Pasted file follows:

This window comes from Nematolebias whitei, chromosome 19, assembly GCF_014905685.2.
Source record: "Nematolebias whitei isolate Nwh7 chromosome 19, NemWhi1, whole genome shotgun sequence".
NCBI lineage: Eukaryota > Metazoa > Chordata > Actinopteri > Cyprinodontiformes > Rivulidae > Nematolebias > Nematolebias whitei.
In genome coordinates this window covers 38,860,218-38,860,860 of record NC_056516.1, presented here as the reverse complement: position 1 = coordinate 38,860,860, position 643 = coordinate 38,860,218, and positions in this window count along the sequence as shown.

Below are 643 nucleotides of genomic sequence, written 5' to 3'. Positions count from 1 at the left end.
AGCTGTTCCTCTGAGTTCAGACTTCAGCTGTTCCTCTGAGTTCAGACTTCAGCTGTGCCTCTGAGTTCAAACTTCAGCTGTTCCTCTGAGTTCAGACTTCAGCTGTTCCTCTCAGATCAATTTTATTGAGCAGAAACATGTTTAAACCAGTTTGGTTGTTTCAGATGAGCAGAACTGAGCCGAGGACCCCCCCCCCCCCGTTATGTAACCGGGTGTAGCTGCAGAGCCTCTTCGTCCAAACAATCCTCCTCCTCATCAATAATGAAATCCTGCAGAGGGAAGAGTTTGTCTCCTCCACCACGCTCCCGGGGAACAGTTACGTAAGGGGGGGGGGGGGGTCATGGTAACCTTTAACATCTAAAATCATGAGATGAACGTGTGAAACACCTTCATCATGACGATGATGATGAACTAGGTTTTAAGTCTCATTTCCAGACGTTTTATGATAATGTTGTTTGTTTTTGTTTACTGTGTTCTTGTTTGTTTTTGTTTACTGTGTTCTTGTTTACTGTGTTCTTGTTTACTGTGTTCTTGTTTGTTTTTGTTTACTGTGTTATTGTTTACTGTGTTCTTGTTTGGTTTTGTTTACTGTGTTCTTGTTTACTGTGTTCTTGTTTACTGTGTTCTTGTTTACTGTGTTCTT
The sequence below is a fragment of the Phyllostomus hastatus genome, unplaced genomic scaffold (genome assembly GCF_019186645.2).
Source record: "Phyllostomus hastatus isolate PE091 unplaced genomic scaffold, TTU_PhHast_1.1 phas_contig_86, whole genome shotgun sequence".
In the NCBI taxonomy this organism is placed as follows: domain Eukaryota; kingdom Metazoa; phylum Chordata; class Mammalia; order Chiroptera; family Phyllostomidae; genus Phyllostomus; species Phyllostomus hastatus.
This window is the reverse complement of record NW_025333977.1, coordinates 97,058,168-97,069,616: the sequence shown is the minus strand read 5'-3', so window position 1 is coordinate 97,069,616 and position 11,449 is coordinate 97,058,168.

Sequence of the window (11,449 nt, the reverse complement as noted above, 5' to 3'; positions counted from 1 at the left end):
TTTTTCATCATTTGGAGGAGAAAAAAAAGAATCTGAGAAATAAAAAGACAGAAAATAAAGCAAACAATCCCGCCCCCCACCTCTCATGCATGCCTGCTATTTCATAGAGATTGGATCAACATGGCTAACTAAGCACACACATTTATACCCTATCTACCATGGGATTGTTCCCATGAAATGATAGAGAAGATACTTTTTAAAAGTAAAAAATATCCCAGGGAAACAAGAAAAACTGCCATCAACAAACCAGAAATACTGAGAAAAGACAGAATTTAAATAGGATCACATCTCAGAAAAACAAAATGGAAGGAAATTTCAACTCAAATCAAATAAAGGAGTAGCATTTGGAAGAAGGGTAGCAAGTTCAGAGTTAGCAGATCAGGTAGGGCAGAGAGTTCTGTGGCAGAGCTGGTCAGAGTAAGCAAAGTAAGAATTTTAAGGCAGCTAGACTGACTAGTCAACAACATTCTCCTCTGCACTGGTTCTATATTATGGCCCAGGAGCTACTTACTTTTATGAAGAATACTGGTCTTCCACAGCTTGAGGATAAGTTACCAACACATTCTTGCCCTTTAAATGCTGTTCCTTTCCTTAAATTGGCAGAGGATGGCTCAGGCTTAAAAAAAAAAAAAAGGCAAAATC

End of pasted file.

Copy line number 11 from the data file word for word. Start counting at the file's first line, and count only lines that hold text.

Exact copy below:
Sequence of the window (11,449 nt, the reverse complement as noted above, 5' to 3'; positions counted from 1 at the left end):